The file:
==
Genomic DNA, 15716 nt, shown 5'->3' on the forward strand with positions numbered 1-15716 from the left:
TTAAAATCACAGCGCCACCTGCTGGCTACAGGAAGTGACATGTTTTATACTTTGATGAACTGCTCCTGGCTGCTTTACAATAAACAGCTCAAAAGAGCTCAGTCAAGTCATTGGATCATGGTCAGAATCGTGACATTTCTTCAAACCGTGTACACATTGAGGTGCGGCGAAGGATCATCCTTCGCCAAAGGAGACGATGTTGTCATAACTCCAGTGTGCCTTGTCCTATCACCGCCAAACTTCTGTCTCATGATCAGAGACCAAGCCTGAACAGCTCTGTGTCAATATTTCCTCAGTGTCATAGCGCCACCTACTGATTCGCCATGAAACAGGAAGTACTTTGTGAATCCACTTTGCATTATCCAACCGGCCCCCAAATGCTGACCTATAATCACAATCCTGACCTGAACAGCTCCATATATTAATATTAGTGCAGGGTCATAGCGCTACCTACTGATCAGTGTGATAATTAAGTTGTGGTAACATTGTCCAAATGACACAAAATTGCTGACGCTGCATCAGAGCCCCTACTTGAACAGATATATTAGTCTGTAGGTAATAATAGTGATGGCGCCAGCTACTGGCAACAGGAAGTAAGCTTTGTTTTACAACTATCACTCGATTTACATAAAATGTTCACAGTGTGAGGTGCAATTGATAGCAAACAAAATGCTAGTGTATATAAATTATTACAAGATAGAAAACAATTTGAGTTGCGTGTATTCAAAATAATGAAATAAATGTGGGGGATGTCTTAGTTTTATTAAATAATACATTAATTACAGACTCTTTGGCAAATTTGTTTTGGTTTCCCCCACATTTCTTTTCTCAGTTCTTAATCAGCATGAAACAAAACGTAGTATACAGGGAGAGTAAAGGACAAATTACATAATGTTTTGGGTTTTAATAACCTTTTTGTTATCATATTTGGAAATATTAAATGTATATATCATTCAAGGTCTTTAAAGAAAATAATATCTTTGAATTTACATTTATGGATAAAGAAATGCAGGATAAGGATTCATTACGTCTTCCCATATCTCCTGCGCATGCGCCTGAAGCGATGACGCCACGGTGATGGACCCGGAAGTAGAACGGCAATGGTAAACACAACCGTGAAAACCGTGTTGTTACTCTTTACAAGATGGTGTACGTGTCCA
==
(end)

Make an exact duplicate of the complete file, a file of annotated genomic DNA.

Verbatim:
Genomic DNA, 15716 nt, shown 5'->3' on the forward strand with positions numbered 1-15716 from the left:
TTAAAATCACAGCGCCACCTGCTGGCTACAGGAAGTGACATGTTTTATACTTTGATGAACTGCTCCTGGCTGCTTTACAATAAACAGCTCAAAAGAGCTCAGTCAAGTCATTGGATCATGGTCAGAATCGTGACATTTCTTCAAACCGTGTACACATTGAGGTGCGGCGAAGGATCATCCTTCGCCAAAGGAGACGATGTTGTCATAACTCCAGTGTGCCTTGTCCTATCACCGCCAAACTTCTGTCTCATGATCAGAGACCAAGCCTGAACAGCTCTGTGTCAATATTTCCTCAGTGTCATAGCGCCACCTACTGATTCGCCATGAAACAGGAAGTACTTTGTGAATCCACTTTGCATTATCCAACCGGCCCCCAAATGCTGACCTATAATCACAATCCTGACCTGAACAGCTCCATATATTAATATTAGTGCAGGGTCATAGCGCTACCTACTGATCAGTGTGATAATTAAGTTGTGGTAACATTGTCCAAATGACACAAAATTGCTGACGCTGCATCAGAGCCCCTACTTGAACAGATATATTAGTCTGTAGGTAATAATAGTGATGGCGCCAGCTACTGGCAACAGGAAGTAAGCTTTGTTTTACAACTATCACTCGATTTACATAAAATGTTCACAGTGTGAGGTGCAATTGATAGCAAACAAAATGCTAGTGTATATAAATTATTACAAGATAGAAAACAATTTGAGTTGCGTGTATTCAAAATAATGAAATAAATGTGGGGGATGTCTTAGTTTTATTAAATAATACATTAATTACAGACTCTTTGGCAAATTTGTTTTGGTTTCCCCCACATTTCTTTTCTCAGTTCTTAATCAGCATGAAACAAAACGTAGTATACAGGGAGAGTAAAGGACAAATTACATAATGTTTTGGGTTTTAATAACCTTTTTGTTATCATATTTGGAAATATTAAATGTATATATCATTCAAGGTCTTTAAAGAAAATAATATCTTTGAATTTACATTTATGGATAAAGAAATGCAGGATAAGGATTCATTACGTCTTCCCATATCTCCTGCGCATGCGCCTGAAGCGATGACGCCACGGTGATGGACCCGGAAGTAGAACGGCAATGGTAAACACAACCGTGAAAACCGTGTTGTTACTCTTTACAAGATGGTGTACGTGTCCA